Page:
Celebrate Space on NYE19

Since I’ve been on vacation for the holidays, I’ve finally had a chance to finish a new Paper Planet of Pluto. Just in time for the NYE flyby of the Kuiper Belt Object (or KBO) informally named Ultima Thule! I love the name Ultima Thule [see edit below regarding the naming debate] – it means beyond the known world or beyond the map. It was a fictional land, or sometimes fictional character, drawn onto the edges of medieval maps of the world. It’s the perfect concept for exploring a new object at the very edge of the solar system. The Voyager spacecrafts are farther away from Earth right now than New Horizons, but Ultima Thule will still be the farthest world we have ever explored. As I type this, data has started coming in and the science team is working round the clock to prepare for tonight’s flyby. I’m SO excited about seeing it up close- this is a really unprecedented event and thankfully we happen to be alive during a sort of golden age of discovery and space exploration. Getting to see these worlds for the very first time is overwhelming.

Speaking of, the OSIRIS-REx spacecraft has also today just entered orbit around the asteroid Bennu, setting the records for both smallest object orbited (it’s ~ a half mile across) and closest orbit:

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An interesting contrast between these two momentous encounters, happening on the same day:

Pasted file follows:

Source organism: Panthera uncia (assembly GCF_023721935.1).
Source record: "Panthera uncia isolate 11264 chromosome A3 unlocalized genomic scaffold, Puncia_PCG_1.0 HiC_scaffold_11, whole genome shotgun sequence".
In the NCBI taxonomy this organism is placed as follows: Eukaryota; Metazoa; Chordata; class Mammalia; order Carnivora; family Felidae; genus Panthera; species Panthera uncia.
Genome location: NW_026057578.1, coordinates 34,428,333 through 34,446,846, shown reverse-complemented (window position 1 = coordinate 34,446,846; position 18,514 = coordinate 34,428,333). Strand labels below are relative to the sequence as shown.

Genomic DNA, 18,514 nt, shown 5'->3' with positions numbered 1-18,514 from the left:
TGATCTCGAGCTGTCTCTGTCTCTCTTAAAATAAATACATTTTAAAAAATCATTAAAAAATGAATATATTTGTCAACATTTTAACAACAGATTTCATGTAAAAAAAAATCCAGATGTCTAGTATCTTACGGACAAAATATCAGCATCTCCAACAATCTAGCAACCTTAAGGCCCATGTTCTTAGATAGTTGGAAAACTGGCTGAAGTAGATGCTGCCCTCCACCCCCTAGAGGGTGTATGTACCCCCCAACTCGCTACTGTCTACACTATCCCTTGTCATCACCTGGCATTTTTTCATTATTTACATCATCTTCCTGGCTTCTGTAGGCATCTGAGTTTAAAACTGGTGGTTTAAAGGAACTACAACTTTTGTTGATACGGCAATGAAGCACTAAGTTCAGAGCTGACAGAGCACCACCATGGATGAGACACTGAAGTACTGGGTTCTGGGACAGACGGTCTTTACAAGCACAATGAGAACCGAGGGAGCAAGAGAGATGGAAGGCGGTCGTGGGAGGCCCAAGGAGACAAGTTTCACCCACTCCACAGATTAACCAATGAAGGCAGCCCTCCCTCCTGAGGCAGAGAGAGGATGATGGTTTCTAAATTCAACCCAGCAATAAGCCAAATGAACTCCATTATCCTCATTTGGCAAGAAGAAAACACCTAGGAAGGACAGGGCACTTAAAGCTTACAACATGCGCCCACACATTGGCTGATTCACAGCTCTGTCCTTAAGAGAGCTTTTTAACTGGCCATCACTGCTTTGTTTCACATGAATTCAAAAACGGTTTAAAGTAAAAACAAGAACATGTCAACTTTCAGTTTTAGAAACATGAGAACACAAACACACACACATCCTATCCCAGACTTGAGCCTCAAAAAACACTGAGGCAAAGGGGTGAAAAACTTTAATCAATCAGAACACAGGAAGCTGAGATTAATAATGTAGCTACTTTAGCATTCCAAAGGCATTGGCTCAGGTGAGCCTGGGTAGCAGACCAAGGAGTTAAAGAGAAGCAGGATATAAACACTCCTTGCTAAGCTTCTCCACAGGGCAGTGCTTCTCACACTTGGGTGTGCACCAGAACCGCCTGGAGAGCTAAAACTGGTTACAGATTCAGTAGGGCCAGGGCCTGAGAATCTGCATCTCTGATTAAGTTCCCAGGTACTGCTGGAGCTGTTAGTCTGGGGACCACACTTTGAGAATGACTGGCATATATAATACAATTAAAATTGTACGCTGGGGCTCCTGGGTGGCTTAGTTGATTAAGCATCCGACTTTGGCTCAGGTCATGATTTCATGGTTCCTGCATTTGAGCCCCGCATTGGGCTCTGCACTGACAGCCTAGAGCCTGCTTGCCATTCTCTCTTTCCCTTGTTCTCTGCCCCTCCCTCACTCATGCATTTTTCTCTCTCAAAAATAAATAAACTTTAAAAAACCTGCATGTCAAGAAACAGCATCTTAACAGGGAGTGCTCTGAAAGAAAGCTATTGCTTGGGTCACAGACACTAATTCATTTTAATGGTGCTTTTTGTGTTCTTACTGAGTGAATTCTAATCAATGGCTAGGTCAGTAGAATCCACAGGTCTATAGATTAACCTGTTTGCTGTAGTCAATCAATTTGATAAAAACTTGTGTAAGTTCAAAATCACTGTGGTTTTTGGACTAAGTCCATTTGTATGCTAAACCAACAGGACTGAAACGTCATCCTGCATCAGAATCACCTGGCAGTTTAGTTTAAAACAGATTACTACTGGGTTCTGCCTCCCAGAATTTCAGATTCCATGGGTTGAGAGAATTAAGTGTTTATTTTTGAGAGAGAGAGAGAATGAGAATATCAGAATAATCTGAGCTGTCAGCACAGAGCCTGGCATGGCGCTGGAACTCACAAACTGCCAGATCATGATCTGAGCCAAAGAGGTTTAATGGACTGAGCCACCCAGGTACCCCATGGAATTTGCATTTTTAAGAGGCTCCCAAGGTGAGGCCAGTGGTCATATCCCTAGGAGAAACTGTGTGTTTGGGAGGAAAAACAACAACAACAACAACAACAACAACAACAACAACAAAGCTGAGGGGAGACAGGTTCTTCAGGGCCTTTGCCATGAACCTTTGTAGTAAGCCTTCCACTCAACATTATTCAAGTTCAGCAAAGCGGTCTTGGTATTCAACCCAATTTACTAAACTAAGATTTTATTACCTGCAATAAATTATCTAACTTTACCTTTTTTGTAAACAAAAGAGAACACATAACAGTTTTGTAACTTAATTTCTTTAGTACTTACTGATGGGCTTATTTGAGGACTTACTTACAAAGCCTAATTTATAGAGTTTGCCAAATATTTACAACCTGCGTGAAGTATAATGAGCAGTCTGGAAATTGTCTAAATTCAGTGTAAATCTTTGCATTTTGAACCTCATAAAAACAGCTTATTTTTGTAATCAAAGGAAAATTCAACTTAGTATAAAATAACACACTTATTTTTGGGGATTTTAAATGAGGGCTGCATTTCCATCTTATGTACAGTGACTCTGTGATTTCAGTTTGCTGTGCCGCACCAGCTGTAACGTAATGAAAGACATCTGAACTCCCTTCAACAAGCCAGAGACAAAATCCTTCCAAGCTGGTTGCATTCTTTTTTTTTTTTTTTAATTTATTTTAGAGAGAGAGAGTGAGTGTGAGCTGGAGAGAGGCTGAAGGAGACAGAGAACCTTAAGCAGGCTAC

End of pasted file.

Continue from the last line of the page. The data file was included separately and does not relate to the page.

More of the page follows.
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I just want to say how proud and humbled I am to call myself a part of the OSIRIS-REx team. I was not one of the science team members on the original mission proposal, so I’ve only been with the team for about a year. So far the experience has been incredible- Bennu is an amazing little world that I can’t wait to explore over the next few years. I was at HQ at the beginning of this month doing a preliminary mapping survey of the surface with my working group. We got our first downlink of fairly high resolution (30 cm/px) images, and it was was our job to look at the for the first time and explore the surface and its features. Getting to see something that no one else has ever seen before is a really cool feeling, the excitement of discovery, first thoughts on its geology and what science is happening on the surface- the whole thing was kind of overwhelming. Everyone on the team is wonderful, and the dynamic since we arrived has been both exciting and collaborative. I’ve never worked on a team like this before, it’s a very tight knit (but welcoming) group and I’m looking forward to getting to know everyone better. Congrats on this amazing achievement to the whole OSIRIS-REx team, and especially to those working through this holiday to bring us to orbit safely. Cheers to you!


Credit: NASA/Goddard/University of Arizona


EDIT: The NH flyby and subsequent press releases were both inspiring and thought-provoking. Some of you paying attention may have noticed the debate surface about the name Ultima Thule. Unfortunately, at some point in the past the nazi groups have used the name for their own pruposes, giving it a harmful and uninclusive connotation to many people. I believe there is an argument to be made that any time we let go of names or ideas that hate groups have decided to co-opt, it represents a true loss to human culture. But that is not a debate for here, and ultimately, we need to prioritize not harming others first. Therefore until it receives an official new name, I will return to calling it MU69.